The church had been dealing with this issue of the inclusion of Gentiles and Jews for some time. Perhaps this is equal to the current status of LGBTQIA+ people in the PCUSA churches, or women in the Christian Reformed Churches. Both denominations state that these people can be ordained, but the practice of hiring is not necessarily happening. Inclusion means more than just lip service, it means action, too.

Paul has been the one that has been fighting the inclusion battle with the churches.[1] He was constantly writing and bringing people together, playing the mediator. Except, he isn’t the one creating peace. He’s pointing to the one who is peace – Jesus Christ. We like to act like we can come up with peace, thinking that peace treaties and peace talks somehow formulate a peaceful situation that we can just live into.[2] Yet, our job is not to create peace, but to live into it. Jesus created peace and we must learn how to live it in the world. We have to engage peace in a world of chaos.[3] We must be present and walk with one another. Peace is learning not to label those we do not understand. Peace is learning to live into the unknown, without judgment.

Paul is attempting to create space for reconciliation. In order to do that everyone needs to be present and willing to work through the issues, willing to be together. It is easier to separate into binaries – male and female, circumcised and uncircumcised, right and wrong, Christian and not Christian. Fluidity and spectrums are harder. When we cannot put someone in a box and say, “I know I can expect you to do x, y, and z,” because even when we put people in boxes, they often surprise us, even if they fit every other stereotype we have labeled them with. If we are not continually surprised by one another, we aren’t paying attention.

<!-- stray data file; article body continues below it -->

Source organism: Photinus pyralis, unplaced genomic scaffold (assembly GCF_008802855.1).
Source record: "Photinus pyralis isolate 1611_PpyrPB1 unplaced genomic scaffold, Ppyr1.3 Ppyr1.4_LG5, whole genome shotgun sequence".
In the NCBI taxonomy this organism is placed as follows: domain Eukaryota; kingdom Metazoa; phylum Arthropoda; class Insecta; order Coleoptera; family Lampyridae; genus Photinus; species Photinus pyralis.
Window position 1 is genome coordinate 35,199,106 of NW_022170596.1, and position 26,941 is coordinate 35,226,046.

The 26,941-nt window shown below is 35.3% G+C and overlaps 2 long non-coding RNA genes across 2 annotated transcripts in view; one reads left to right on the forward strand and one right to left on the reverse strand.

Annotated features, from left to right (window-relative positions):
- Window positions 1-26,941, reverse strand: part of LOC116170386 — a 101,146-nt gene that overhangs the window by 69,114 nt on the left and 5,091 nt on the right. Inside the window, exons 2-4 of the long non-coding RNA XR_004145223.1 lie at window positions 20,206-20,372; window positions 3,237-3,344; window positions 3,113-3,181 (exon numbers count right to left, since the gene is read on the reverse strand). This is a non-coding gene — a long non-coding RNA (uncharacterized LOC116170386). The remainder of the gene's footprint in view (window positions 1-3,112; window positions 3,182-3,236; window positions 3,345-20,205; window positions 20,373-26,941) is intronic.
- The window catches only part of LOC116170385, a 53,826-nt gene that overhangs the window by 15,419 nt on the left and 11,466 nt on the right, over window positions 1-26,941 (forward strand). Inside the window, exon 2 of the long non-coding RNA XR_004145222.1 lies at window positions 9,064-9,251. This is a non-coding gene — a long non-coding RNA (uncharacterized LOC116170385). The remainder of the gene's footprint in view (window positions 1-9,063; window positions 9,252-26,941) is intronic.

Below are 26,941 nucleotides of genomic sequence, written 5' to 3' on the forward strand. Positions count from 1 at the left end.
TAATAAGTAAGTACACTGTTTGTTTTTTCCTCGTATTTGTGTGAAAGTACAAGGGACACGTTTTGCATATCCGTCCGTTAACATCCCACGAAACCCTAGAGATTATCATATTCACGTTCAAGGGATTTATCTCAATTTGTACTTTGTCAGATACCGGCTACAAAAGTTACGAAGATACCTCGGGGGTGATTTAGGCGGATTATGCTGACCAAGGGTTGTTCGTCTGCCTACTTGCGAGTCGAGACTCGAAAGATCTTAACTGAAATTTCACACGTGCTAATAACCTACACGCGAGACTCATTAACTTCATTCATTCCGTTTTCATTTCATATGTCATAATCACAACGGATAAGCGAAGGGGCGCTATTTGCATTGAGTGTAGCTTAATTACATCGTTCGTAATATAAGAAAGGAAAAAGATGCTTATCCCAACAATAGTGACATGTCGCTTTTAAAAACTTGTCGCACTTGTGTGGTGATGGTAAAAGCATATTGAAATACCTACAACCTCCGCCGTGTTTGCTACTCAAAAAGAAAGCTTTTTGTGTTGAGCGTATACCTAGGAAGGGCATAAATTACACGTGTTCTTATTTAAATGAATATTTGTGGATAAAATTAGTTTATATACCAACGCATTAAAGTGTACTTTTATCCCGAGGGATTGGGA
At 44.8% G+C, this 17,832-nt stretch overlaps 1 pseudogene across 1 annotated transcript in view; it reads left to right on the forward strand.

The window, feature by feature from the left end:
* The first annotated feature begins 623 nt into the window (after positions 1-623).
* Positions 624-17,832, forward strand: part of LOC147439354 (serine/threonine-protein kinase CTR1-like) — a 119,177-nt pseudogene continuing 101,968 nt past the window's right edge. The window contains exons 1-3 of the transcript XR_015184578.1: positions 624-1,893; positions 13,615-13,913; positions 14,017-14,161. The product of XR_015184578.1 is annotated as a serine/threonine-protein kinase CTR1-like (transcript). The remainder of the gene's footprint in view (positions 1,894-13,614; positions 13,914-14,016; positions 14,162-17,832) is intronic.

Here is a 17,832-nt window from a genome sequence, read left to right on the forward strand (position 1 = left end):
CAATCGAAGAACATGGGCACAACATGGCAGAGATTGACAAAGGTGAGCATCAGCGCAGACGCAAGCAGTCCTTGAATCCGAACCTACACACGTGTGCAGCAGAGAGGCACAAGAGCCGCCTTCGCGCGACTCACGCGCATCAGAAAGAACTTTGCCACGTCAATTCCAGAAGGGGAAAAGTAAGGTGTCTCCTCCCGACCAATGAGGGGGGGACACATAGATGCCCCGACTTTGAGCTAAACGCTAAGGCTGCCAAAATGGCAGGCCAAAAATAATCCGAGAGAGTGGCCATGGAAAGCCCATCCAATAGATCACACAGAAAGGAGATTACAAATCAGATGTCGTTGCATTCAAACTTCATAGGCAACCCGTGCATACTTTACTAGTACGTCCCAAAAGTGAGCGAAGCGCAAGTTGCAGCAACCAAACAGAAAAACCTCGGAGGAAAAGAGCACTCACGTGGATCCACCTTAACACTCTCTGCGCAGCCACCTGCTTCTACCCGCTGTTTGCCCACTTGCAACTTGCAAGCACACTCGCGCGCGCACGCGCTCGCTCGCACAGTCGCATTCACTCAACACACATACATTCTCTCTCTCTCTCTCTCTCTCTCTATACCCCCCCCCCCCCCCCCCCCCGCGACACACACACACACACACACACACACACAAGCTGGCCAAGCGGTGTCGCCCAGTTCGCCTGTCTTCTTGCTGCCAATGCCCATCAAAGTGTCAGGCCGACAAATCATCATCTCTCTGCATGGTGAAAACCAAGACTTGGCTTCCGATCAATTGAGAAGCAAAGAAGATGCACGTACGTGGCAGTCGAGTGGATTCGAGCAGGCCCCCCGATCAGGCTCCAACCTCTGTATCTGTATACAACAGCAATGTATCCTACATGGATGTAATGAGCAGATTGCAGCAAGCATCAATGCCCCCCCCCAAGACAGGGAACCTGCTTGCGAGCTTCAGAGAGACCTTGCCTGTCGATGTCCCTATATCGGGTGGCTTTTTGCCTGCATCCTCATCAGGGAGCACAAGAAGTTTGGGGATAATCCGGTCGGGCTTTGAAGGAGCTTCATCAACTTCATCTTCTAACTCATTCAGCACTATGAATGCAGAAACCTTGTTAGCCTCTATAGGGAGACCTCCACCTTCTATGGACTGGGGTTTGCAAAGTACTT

The second Samuel passage offers commentary about the boundaries placed around God. Nathan is spiritual advisor or spiritual director to David, the king. David says that he wants to build a house for God. We learn that the best made plans are not always the will of God. Sometimes God has something else in mind. Nathan supports David until God speaks to Nathan, telling him that David should not build this house. God reminds Nathan (who reminds David) that God has been with God’s people from Day 1 – literally and figuratively. From Day 1 in the garden, to Day 1 in the wilderness, to Day 1 in new territory and new adventures. Wherever the people have gone, God has been there in the form of wind and fire and clouds and flaming bushes, and even a talking donkey.

God cannot be kept in a box. God is everywhere. God is not just in this sanctuary. God is not just with those who can verbalize their thoughts. God is not just in prayers spoken in English. God is not just in a song. God is in silence, in music, in the trees, in the prayer spoken in Spanish, in the hearts and minds of those who are thriving and those who are surviving. David’s dream of a place for God to dwell is a kind one, but it is not what God intends. God challenges him to see how God has acted in the past, to predict how God will act in the future – which is unexpectedly, but always graciously.

As we leave this place, we know God goes with us. As we go throughout our week, let us attempt to reconcile with those around us, for we are stronger together. Challenge yourself to see the labels you place one people or things. What expectations do you have when you put up those labels? Not all labels are bad, but maybe we can start to live a little bit more in the unknown, trusting that God is in the known and unknown. Thanks be to God. Amen.

 

[1] Fred B. Craddock, John H. Hayes, Carl R. Holladay, Gene M. Tucker, Preaching Through the Christian Year: B (Valley Forge: Trinity Press International, 1993), 350.

[2] George W. Stroup, “Ephesians 2.11-22” in Feasting on the Word: Year B, Vol. 1 (Louisville: Westminster John Knox Press, 2008), 256.

[3] Stroup, 258.